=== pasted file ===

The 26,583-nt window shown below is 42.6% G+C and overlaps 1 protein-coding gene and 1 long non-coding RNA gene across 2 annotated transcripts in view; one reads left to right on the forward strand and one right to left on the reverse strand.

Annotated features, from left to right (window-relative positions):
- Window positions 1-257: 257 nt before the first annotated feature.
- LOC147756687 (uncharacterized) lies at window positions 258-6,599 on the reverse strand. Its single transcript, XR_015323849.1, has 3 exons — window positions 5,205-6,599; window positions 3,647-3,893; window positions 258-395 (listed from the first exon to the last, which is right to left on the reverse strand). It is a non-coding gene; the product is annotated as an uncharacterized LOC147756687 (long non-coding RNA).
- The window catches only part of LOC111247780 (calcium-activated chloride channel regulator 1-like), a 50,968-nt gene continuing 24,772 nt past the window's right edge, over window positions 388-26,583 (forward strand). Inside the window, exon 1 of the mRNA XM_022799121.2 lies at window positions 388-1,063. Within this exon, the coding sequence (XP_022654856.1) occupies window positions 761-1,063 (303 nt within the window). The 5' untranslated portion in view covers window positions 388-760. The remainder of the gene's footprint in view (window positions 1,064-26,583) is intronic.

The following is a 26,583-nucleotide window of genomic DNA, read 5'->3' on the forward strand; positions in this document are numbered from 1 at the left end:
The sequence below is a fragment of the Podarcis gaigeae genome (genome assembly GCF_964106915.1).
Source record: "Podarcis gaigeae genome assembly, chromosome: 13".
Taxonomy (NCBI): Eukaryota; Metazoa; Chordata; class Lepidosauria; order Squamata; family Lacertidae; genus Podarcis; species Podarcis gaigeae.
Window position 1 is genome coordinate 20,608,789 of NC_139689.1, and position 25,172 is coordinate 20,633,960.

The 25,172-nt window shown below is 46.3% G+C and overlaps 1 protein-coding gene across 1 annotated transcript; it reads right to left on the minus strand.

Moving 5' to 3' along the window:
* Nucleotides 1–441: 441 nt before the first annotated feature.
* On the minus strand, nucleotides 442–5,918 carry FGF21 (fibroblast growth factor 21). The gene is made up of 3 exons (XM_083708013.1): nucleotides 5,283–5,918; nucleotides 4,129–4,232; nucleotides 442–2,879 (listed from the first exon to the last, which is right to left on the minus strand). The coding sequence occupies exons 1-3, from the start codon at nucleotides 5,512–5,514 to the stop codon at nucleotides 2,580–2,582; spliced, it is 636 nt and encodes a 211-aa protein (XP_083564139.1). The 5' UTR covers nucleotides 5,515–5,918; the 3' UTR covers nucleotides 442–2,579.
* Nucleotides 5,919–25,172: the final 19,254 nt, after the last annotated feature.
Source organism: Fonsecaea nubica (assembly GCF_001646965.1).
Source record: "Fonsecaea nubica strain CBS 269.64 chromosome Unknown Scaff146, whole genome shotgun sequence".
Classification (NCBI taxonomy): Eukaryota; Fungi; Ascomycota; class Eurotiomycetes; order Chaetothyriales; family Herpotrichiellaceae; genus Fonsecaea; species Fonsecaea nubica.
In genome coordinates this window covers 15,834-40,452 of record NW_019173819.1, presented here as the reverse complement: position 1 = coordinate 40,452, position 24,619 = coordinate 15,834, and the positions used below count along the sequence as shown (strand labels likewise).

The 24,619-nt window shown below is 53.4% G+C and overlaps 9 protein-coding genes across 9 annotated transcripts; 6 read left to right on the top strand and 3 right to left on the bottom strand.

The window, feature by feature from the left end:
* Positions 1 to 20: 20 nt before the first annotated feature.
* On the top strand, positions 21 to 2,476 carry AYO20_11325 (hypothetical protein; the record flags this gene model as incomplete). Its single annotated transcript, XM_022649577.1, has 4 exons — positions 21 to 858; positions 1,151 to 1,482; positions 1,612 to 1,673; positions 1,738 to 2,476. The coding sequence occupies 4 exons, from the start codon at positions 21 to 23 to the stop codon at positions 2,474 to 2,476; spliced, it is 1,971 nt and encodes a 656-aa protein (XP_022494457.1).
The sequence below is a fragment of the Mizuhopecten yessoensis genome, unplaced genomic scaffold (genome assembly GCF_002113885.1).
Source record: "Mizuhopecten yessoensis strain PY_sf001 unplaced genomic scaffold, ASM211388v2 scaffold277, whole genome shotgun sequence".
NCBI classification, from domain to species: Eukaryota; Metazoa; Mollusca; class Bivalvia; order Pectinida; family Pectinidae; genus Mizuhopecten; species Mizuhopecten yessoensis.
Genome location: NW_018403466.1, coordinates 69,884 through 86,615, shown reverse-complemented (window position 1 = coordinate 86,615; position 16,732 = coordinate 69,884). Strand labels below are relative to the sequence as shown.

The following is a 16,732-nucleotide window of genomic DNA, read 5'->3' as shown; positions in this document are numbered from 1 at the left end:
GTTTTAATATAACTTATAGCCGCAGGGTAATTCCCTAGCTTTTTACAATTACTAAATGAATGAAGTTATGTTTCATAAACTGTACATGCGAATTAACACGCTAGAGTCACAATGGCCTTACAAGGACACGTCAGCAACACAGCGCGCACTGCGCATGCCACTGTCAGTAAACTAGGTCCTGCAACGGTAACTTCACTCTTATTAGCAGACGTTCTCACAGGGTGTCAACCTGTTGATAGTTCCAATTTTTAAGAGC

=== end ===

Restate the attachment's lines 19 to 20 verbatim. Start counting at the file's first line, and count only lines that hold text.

In genome coordinates this window covers 15,834-40,452 of record NW_019173819.1, presented here as the reverse complement: position 1 = coordinate 40,452, position 24,619 = coordinate 15,834, and the positions used below count along the sequence as shown (strand labels likewise).

The 24,619-nt window shown below is 53.4% G+C and overlaps 9 protein-coding genes across 9 annotated transcripts; 6 read left to right on the top strand and 3 right to left on the bottom strand.